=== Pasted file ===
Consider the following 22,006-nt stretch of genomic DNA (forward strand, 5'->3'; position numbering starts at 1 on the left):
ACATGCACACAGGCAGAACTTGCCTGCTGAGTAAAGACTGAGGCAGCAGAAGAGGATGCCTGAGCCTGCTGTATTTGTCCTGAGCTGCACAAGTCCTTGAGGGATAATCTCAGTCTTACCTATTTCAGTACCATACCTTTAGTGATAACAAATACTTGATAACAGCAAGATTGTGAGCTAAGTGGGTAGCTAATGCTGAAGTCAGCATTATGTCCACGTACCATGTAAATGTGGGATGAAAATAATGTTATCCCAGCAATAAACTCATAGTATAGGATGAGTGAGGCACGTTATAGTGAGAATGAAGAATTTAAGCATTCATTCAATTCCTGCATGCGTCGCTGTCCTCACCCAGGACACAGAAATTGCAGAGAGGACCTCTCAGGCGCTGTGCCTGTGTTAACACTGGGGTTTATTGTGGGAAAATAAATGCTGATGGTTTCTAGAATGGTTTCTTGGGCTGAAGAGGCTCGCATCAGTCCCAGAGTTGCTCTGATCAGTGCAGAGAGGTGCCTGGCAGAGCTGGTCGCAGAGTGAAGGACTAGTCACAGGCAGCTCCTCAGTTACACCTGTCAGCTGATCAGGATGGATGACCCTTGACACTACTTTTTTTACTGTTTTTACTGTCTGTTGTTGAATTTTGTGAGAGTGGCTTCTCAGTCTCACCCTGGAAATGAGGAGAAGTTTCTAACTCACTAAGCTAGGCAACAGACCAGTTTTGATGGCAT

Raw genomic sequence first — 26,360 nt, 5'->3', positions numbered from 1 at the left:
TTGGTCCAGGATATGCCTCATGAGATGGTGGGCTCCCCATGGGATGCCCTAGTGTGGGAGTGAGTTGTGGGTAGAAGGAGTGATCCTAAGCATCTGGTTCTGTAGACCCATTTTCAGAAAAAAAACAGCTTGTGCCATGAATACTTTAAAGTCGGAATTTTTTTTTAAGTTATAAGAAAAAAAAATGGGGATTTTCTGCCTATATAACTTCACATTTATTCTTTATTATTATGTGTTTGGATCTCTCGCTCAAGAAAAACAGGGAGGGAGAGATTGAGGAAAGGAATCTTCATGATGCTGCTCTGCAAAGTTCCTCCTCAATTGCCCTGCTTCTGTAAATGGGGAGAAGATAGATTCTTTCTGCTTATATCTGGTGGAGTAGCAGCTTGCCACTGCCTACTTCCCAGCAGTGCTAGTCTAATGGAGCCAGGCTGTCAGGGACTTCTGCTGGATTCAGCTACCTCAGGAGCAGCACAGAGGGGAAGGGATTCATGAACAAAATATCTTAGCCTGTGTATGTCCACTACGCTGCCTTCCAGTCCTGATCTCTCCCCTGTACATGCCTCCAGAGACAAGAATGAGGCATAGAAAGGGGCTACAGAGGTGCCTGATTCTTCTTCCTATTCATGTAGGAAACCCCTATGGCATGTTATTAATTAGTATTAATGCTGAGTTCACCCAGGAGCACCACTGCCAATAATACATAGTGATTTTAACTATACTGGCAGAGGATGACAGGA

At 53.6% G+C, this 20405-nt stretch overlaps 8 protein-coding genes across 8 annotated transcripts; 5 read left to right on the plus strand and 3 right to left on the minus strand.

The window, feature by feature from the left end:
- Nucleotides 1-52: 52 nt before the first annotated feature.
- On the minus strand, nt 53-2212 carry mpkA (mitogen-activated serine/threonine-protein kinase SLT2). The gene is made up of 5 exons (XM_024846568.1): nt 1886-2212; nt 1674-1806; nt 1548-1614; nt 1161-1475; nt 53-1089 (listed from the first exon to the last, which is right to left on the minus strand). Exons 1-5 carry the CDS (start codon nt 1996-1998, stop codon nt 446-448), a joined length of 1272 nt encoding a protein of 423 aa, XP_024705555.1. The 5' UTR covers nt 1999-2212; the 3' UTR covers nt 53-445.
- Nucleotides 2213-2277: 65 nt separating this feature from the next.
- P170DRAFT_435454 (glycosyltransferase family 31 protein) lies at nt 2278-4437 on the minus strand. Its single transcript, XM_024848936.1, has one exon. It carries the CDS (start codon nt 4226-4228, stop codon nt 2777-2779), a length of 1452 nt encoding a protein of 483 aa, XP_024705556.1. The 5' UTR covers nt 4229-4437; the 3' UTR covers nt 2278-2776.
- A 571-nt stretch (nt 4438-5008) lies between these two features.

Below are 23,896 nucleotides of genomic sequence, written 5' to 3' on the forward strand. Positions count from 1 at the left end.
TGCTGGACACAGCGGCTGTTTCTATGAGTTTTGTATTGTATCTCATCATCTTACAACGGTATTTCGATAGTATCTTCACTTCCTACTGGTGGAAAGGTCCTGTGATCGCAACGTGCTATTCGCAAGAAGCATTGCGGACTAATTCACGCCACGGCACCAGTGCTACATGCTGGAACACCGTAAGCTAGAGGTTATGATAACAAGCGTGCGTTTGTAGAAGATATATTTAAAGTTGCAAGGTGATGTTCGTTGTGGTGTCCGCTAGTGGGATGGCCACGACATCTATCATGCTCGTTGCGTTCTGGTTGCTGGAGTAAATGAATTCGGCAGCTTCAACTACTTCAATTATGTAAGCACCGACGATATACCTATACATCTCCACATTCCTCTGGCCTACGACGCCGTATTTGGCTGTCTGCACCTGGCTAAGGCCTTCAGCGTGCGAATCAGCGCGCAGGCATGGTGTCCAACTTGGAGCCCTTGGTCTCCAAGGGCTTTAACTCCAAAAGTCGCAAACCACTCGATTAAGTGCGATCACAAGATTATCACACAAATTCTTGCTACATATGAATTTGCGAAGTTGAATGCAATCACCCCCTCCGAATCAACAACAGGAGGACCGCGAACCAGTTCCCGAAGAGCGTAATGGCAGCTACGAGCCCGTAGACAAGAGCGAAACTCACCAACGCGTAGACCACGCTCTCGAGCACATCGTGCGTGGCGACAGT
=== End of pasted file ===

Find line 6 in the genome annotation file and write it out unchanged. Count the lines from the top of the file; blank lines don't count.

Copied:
The window, feature by feature from the left end: